Petition of John Baker, with Jefferson’s Order
To the President of the United States
the petition of John Baker respectfully represents, that your petitioner is an extremely young man, of the age of sixteen years, entirely inexperienced, and unacquainted with matters of law. He came from Baltimore to the City of Washington to seek for work; and finding there was horse-racing in the said city or it’s neighborhood in november last, amusement and curiosity led him to be a spectator of it. While there he was unfortunately requested by a certain Greenberry Willson, with whom he had been acquainted slightly in Baltimore, and accidentally met with at the races, to keep a certain game for him during a few minutes. He did so, but he has since learnt that the game was unlawful, being what is usually called an equality table, and which is prohibited by the laws of Maryland. This unadvised and incautious compliance, with a request of which your petitioner did not apprehend the danger, being entirely ignorant of any law against it, has subjected him to presentment and conviction for the offence, and to a sentence of a fine of fifty pounds, which the court have not power to lessen, and which he is totally unable to pay. He therefore submissively prays the humane interposition of the President of the United States for it’s remission.
his × Mark
District of Columbia, county of Washington, to wit. This day John Baker the above petitioner appeared before me a justice of the peace for the said county and made oath that the matters of fact stated in the above petition are true. At the same time appeared Robert Mc.Clan Jailer and made oath that John Baker is a young man apparently of the age of sixteen and has demeaned himself well since he has been in prison. Given under my hand this 11th. day of January one thousand eight hundred three.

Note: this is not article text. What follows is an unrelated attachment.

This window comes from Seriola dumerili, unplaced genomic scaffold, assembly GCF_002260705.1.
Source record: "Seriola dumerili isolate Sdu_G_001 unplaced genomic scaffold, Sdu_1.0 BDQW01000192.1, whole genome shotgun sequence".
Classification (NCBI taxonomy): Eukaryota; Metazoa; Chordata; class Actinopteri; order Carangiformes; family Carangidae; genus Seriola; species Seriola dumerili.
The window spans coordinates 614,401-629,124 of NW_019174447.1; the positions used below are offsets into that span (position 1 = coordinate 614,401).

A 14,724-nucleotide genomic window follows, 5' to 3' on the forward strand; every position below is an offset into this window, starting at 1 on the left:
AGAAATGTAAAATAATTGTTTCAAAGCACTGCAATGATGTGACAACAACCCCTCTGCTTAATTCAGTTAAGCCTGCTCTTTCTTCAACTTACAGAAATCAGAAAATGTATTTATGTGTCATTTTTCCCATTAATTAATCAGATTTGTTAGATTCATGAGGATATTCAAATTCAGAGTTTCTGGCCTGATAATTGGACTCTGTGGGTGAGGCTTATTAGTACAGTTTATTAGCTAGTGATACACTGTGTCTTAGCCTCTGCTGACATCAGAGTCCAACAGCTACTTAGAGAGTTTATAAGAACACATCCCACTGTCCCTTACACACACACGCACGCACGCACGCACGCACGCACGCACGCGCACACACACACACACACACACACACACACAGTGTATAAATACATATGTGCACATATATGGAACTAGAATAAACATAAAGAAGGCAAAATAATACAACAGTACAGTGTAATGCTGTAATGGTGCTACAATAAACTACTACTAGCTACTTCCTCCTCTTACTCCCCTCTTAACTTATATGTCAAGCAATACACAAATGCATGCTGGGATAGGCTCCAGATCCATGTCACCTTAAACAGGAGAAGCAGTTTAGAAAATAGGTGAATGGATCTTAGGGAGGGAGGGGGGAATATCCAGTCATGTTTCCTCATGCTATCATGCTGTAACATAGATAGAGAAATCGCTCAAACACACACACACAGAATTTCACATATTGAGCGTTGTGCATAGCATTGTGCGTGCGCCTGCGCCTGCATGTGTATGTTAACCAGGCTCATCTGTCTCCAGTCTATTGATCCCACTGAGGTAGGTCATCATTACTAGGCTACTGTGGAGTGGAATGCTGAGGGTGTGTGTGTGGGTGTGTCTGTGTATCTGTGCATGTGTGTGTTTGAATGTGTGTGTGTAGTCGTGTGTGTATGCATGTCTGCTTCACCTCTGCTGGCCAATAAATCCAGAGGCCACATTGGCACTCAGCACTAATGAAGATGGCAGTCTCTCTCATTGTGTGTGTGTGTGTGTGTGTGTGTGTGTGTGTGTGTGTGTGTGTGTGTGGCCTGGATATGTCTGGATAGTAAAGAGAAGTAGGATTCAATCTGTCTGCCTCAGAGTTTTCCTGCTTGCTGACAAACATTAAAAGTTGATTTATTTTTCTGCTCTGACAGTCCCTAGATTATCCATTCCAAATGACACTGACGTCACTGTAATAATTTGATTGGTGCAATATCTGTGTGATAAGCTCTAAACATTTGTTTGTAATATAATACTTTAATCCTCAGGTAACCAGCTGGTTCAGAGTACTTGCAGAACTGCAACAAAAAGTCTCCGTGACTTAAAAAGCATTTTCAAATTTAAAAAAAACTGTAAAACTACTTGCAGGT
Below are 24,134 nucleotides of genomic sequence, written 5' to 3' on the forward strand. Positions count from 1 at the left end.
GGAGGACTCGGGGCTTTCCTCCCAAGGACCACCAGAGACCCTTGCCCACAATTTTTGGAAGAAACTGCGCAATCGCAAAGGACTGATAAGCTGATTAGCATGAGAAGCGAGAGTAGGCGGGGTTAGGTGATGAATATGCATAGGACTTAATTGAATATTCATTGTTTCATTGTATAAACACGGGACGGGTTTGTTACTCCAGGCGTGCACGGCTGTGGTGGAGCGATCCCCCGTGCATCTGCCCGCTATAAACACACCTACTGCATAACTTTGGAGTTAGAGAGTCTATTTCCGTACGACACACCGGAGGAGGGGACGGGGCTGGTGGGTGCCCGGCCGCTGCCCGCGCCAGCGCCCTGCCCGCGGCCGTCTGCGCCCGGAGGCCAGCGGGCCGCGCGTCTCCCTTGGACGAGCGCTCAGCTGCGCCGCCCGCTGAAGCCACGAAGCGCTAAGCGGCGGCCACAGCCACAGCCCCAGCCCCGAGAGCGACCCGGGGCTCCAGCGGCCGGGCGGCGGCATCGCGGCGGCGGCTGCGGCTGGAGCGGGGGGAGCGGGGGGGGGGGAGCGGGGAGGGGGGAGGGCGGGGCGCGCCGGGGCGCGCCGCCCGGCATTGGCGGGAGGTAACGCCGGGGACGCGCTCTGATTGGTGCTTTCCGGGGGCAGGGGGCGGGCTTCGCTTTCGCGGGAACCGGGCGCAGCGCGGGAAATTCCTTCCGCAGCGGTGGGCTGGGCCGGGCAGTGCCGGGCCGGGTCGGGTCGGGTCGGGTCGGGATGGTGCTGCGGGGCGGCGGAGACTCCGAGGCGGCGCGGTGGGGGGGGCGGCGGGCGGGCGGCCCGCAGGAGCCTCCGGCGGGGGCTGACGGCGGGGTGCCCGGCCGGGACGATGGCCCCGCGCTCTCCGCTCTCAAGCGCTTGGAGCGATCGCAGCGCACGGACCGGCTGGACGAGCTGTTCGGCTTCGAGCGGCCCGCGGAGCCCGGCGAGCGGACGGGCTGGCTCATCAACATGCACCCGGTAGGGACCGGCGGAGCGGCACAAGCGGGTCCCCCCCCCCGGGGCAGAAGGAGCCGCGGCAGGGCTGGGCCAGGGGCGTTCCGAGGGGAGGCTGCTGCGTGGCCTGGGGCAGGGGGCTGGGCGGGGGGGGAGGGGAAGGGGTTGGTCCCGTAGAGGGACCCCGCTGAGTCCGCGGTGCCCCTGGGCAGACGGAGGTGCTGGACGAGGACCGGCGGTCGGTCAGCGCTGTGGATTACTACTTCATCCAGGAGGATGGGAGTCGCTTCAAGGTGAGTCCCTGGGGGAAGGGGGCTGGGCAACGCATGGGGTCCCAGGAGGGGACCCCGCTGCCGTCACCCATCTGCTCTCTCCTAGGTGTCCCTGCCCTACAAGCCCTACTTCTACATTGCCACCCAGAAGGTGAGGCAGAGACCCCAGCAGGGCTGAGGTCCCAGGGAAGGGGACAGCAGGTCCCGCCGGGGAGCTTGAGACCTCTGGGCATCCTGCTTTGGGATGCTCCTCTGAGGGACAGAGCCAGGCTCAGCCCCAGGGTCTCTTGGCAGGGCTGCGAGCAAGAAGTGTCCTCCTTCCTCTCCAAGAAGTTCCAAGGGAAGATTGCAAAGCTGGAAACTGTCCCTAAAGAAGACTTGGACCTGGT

[Order by TJ:]
Let a pardon issue
Jan. 23. 1803.
MS (DNA: RG 59, GPR); in a clerk’s hand, with Baker’s mark; day of month inserted in attestation and signed by Cornelius Coningham; TJ’s order written on same sheet below an affidavit signed by William Kilty and William Cranch, 19 Jan. 1803, recommending a remission of Baker’s fine; endorsed by TJ as received 22 Jan. and so recorded in SJL with notation “petn. pardon. gaming” and as received from “jail”; also endorsed by TJ: “Petition.”
According to the record of his trial, John Baker of Washington County, a laborer, was indicted for operating a “Fair play table” on 4 Dec. 1802. Appearing before the December 1802 session of the U.S. Circuit Court for the District of Columbia, he was found guilty and fined $133.33⅓ plus court costs (Tr in same, attested by Uriah Forrest, 20 Jan. 1803). TJ issued a pardon and remission of Baker’s fines and charges on 24 Jan. 1803 (FC in Lb in same).